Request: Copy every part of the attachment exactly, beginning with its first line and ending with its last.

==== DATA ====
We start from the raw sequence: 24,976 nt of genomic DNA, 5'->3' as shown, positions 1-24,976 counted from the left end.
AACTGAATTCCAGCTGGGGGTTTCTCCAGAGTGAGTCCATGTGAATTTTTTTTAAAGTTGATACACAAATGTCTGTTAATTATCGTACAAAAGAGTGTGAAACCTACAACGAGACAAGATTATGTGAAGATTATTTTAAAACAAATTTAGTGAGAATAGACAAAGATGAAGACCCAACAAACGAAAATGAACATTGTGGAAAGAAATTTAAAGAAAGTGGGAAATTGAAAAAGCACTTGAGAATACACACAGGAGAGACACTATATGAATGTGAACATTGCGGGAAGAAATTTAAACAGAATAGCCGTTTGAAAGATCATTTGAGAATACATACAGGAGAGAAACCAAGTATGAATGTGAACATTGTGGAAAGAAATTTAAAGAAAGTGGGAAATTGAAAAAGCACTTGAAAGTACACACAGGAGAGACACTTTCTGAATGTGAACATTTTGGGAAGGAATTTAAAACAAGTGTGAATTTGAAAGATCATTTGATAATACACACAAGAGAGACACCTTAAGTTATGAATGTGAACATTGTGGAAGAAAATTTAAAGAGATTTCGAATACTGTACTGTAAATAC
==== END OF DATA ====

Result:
We start from the raw sequence: 24,976 nt of genomic DNA, 5'->3' as shown, positions 1-24,976 counted from the left end.
AACTGAATTCCAGCTGGGGGTTTCTCCAGAGTGAGTCCATGTGAATTTTTTTTAAAGTTGATACACAAATGTCTGTTAATTATCGTACAAAAGAGTGTGAAACCTACAACGAGACAAGATTATGTGAAGATTATTTTAAAACAAATTTAGTGAGAATAGACAAAGATGAAGACCCAACAAACGAAAATGAACATTGTGGAAAGAAATTTAAAGAAAGTGGGAAATTGAAAAAGCACTTGAGAATACACACAGGAGAGACACTATATGAATGTGAACATTGCGGGAAGAAATTTAAACAGAATAGCCGTTTGAAAGATCATTTGAGAATACATACAGGAGAGAAACCAAGTATGAATGTGAACATTGTGGAAAGAAATTTAAAGAAAGTGGGAAATTGAAAAAGCACTTGAAAGTACACACAGGAGAGACACTTTCTGAATGTGAACATTTTGGGAAGGAATTTAAAACAAGTGTGAATTTGAAAGATCATTTGATAATACACACAAGAGAGACACCTTAAGTTATGAATGTGAACATTGTGGAAGAAAATTTAAAGAGATTTCGAATACTGTACTGTAAATAC